int gpsd_open_dgps(char * dgpsserver);
void gpsd_init(struct gps_device_t *session, struct * gps_context_t *, char * device);
int gpsd_activate(struct gps_device_t *session);
void gpsd_deactivate(struct gps_device_t * session);
gps_mask_t gpsd_poll(struct gps_device_t * session);
void gpsd_wrap(struct gps_device_t * session);
libgpsd is a service library which supports querying GPS devices; link it with the linker option -lgpsd. It is a set of low-level device-handling calls, which gpsd(1) itself uses. See gpsd(3) for a description of the high-level interface, which is almost certainly what you want.
Calling gpsd_init() initializes a session structure to hold the data collected by the GPS.
The second argument must be a context structure. The library will use it for information that need to be shared between sessions; presently this includes the leap-second correction and possibly a pointer to a shared-memory segment used to communicate with the Network Time Protocol daemon.
After the session structure has been set up, you may modify some of its members.
gpsd_deviceThis member should hold the path name of the device.
baudrateCommunication speed in bits per second. For NMEA or SiRF devices, the library automatically hunts through all plausible baud rates, stopping on the one where it sees valid packets. By setting this field you can designate a speed to be tried at the front of the hunt queue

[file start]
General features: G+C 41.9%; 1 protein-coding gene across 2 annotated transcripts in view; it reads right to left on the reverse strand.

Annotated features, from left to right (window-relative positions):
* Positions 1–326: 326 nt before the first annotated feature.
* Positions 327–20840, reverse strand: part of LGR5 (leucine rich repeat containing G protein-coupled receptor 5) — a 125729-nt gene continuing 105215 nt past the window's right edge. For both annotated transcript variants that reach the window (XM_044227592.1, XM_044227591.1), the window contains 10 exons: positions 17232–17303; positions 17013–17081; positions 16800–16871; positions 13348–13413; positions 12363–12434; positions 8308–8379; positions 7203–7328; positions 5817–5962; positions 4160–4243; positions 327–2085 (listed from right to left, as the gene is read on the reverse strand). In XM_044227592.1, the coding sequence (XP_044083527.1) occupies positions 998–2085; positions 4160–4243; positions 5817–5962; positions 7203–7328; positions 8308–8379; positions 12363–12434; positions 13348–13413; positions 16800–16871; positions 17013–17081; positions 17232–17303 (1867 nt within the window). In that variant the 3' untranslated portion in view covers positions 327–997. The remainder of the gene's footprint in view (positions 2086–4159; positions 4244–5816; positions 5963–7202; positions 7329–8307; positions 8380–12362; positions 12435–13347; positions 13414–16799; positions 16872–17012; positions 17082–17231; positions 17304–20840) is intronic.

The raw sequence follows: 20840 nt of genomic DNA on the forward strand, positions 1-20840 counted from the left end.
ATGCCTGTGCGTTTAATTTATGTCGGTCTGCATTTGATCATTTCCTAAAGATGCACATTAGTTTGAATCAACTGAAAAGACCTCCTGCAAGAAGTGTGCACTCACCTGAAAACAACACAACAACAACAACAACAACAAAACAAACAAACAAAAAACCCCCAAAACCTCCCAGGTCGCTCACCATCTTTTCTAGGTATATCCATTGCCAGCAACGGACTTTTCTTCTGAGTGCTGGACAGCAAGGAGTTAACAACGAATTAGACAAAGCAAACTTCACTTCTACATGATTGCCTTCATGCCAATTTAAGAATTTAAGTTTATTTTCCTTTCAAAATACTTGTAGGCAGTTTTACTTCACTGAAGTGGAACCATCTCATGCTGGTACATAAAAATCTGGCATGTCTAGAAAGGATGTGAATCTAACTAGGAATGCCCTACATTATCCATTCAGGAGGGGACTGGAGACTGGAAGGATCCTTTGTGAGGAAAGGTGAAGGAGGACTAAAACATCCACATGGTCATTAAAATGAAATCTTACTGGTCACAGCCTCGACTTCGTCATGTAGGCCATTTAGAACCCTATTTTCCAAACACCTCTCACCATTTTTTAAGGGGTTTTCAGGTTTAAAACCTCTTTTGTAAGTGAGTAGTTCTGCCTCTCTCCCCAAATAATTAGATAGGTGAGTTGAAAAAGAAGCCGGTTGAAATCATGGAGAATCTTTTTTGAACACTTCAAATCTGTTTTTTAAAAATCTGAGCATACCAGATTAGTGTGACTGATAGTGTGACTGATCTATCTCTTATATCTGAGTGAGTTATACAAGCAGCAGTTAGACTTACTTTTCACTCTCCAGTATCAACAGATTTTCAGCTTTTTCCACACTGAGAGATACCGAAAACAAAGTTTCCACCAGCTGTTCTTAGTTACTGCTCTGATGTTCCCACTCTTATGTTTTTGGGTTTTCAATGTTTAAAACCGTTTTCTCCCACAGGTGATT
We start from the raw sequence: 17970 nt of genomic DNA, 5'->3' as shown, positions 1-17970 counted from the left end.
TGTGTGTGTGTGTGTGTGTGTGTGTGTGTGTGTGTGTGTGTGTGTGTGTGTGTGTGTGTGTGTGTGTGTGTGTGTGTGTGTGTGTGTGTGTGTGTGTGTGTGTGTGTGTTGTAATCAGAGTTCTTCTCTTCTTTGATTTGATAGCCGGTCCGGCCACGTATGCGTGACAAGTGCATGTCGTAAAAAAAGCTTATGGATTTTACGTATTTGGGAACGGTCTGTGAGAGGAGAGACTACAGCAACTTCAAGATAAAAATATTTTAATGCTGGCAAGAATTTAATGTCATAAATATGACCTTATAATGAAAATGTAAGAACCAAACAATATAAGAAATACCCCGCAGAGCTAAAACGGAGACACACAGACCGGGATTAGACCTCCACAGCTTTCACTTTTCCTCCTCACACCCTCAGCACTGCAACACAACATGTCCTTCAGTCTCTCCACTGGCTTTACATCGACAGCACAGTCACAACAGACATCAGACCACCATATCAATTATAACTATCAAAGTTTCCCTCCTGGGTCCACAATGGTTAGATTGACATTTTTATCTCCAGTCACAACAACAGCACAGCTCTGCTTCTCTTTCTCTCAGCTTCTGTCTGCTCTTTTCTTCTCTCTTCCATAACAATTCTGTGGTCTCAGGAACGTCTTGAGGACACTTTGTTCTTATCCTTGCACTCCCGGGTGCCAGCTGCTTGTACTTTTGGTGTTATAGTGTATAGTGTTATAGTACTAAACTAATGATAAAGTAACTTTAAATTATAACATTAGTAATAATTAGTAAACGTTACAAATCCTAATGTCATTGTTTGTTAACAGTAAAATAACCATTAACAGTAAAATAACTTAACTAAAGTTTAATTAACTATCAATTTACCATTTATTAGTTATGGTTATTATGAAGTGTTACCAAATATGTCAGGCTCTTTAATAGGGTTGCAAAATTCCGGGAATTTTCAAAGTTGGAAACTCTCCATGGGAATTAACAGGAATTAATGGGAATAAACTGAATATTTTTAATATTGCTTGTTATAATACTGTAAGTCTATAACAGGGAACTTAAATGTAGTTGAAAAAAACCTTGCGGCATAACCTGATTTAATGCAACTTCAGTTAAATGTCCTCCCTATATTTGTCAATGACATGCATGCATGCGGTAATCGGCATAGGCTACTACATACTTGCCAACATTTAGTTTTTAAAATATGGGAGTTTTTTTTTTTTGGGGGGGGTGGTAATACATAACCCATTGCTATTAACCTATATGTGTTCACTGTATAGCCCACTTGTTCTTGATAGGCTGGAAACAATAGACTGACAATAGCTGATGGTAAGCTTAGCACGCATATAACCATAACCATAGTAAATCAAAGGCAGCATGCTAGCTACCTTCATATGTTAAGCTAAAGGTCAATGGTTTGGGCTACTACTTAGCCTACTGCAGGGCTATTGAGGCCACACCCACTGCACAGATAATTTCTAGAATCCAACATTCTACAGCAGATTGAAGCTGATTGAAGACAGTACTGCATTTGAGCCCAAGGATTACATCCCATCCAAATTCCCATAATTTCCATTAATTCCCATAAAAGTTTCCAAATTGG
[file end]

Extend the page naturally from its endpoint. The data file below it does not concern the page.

gpsd_activate() initializes the connection to the GPS. gpsd_deactivate() closes the connection. These functions are provided so that long-running programs can release a connection when there is no activity requiring the GPS, and re-acquire it later.
gpsd_poll() queries the GPS and updates the part of the session structure that holds position, speed, GPS signal quality, and other data returned by the GPS. It returns a mask describing which fields have changed.
gpsd_wrap() ends the session, implicitly performing a gpsd_deactivate().
The low-level functions do not allocate or free any dynamic storage. They can thus be used in a long-running application (such as gpsd(8) itself) with a guarantee that they wont cause memory leaks.
Writes to the context structure members are not guarded by a mutex.
gpsd(8), gps(1), libgps(3).
Eric S. Raymond <email@example.com> based partly on earlier work by Remco Treffkorn, Derrick Brashear, and Russ Nelson.
|The GPSD Project||3 (3)||14 Aug 2004|